When the UK leaves the transition period with the EU, a number of new processes and procedures will be required to ensure UK exports are able to make it to the EU market. This blog sets out an example of these new procedures – the replacement of community road haulage licences and the requirement for road hauliers to hold an international road haulage permit for their journey.
Under the current free movement rules, UK hauliers can travel to and from the EU without restrictions or barriers. At the end of the transition period this will change with the level of disruption dependent on the nature of any deal with the EU or on no deal being agreed. This second blog looking at the implications of the end of the transition period follows the blog on Export Health Certificates.
The importance of road haulage
According to the Road Haulage Association, some of the benefits of the road haulage industry in the UK are:
- 98% of all food and agricultural products in Great Britain are transported by road freight.
- 98% of all consumer products and machinery in Great Britain are transported by road freight.
- 2.54 million people work in the haulage and logistics industry.
- The sector is the UK’s fifth largest employer.
- 600,000 Goods Vehicle driving licence holders.
- Industry worth £124Bn GVA to UK economy.
According to the Port of Dover’s annual report for 2019, £122 billion worth of trade went through the Port in 2019, transported by 2.4 million freight vehicle journeys. This underlines the importance of road haulage to the UK in terms of both imports and exports. Each of these journeys currently requires the driver to hold a Community Licence (explained below) but with limited other restrictions. The end of Community licences for UK drivers in the EU and EU drivers in the UK is likely to change that situation.
How can road hauliers access the EU after the end of transition?
As an EU member state, UK road hauliers who held a “Community Licence” could routinely undertake work in another EU member state. The EU Community Licence is a single permit that covers trips between all EU countries and there is no limit on the number of licences available to operators in EU Member States. The Community Licence also allows for the practice of cabotage (journeys entirely within one other EU member state) for haulage operators.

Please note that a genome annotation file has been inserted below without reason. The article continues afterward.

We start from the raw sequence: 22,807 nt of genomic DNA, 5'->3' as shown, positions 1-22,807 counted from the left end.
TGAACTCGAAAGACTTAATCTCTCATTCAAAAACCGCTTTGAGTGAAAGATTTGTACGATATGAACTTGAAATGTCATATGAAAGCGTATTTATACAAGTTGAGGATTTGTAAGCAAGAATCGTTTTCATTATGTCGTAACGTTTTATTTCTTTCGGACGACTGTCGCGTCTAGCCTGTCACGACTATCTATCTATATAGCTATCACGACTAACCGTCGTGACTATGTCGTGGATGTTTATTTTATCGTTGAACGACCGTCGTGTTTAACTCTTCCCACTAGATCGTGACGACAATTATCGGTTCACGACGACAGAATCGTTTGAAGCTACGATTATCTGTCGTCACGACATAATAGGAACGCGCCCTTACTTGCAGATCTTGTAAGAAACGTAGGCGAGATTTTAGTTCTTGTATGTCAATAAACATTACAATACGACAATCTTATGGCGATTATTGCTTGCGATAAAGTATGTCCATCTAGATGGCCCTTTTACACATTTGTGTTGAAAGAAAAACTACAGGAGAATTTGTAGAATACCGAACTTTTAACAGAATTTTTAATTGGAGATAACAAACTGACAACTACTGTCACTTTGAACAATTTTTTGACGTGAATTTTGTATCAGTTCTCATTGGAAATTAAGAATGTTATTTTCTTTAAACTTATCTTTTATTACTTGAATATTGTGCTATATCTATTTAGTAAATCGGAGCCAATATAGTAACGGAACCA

After the end of the transition period UK hauliers will see their Community Licence replaced with a replacement “UK Licence for the Community” for use from 1 January 2021. However, according to the UK Government’s guidance:
“Possession of a UK Licence for the Community will not necessarily guarantee the right for UK hauliers to do business to, from and within the EU. This will depend on the outcome of UK-EU negotiations. This guidance will be updated as soon as the new rules are agreed.”
European Conference of Ministers of Transport (ECMT) permits
Another option for UK hauliers to access both the EU and also to transit through it to a number of third countries might be to apply for a European Conference of Ministers of Transport (ECMT) permits. On this the UK Government guidance is similarly clear that this requirement will depend on the outcome of the negotiations:
“UK hauliers travelling to or through the EU may require a European Conference of Ministers of Transport (ECMT) permit for some journeys from 1 January 2021. The journeys for which ECMT permits are required will depend on the outcome of UK-EU negotiations. This guidance will be updated as soon as the new rules are agreed.”
Rod McKenzie of the Road Haulage Association explained how ECMT permits might work in a recent Scottish Parliament Culture, Tourism, Europe and External Affairs Committee evidence session emphasising that as the scheme predates the UK’s EU membership, the number of permits available wold not be sufficient in a post Brexit world: